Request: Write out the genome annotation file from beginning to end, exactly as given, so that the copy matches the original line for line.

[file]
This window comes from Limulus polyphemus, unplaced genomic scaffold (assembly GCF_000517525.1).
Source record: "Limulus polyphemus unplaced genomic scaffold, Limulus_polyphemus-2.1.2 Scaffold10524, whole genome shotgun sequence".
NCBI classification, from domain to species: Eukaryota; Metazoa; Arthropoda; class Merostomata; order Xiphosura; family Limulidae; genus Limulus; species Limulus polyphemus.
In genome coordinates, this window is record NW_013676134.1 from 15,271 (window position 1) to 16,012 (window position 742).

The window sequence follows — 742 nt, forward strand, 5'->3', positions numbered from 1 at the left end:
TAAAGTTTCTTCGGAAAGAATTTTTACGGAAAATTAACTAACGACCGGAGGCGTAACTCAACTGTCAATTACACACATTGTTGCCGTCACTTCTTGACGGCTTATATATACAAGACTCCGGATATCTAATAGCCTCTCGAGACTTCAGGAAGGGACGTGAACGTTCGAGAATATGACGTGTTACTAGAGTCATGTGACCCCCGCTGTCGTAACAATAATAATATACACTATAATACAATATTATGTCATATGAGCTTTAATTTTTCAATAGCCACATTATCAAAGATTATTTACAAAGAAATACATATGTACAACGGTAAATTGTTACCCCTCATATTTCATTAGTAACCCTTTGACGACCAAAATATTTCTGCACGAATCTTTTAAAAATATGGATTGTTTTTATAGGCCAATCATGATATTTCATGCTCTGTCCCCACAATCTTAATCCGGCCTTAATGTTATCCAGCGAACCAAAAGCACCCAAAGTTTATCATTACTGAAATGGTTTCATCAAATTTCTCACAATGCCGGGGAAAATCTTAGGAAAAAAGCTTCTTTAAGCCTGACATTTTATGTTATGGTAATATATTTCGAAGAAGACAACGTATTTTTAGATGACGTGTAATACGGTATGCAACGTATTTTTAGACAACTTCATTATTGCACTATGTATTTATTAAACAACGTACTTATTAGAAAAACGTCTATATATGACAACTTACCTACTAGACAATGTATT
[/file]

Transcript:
This window comes from Limulus polyphemus, unplaced genomic scaffold (assembly GCF_000517525.1).
Source record: "Limulus polyphemus unplaced genomic scaffold, Limulus_polyphemus-2.1.2 Scaffold10524, whole genome shotgun sequence".
NCBI classification, from domain to species: Eukaryota; Metazoa; Arthropoda; class Merostomata; order Xiphosura; family Limulidae; genus Limulus; species Limulus polyphemus.
In genome coordinates, this window is record NW_013676134.1 from 15,271 (window position 1) to 16,012 (window position 742).

The window sequence follows — 742 nt, forward strand, 5'->3', positions numbered from 1 at the left end:
TAAAGTTTCTTCGGAAAGAATTTTTACGGAAAATTAACTAACGACCGGAGGCGTAACTCAACTGTCAATTACACACATTGTTGCCGTCACTTCTTGACGGCTTATATATACAAGACTCCGGATATCTAATAGCCTCTCGAGACTTCAGGAAGGGACGTGAACGTTCGAGAATATGACGTGTTACTAGAGTCATGTGACCCCCGCTGTCGTAACAATAATAATATACACTATAATACAATATTATGTCATATGAGCTTTAATTTTTCAATAGCCACATTATCAAAGATTATTTACAAAGAAATACATATGTACAACGGTAAATTGTTACCCCTCATATTTCATTAGTAACCCTTTGACGACCAAAATATTTCTGCACGAATCTTTTAAAAATATGGATTGTTTTTATAGGCCAATCATGATATTTCATGCTCTGTCCCCACAATCTTAATCCGGCCTTAATGTTATCCAGCGAACCAAAAGCACCCAAAGTTTATCATTACTGAAATGGTTTCATCAAATTTCTCACAATGCCGGGGAAAATCTTAGGAAAAAAGCTTCTTTAAGCCTGACATTTTATGTTATGGTAATATATTTCGAAGAAGACAACGTATTTTTAGATGACGTGTAATACGGTATGCAACGTATTTTTAGACAACTTCATTATTGCACTATGTATTTATTAAACAACGTACTTATTAGAAAAACGTCTATATATGACAACTTACCTACTAGACAATGTATT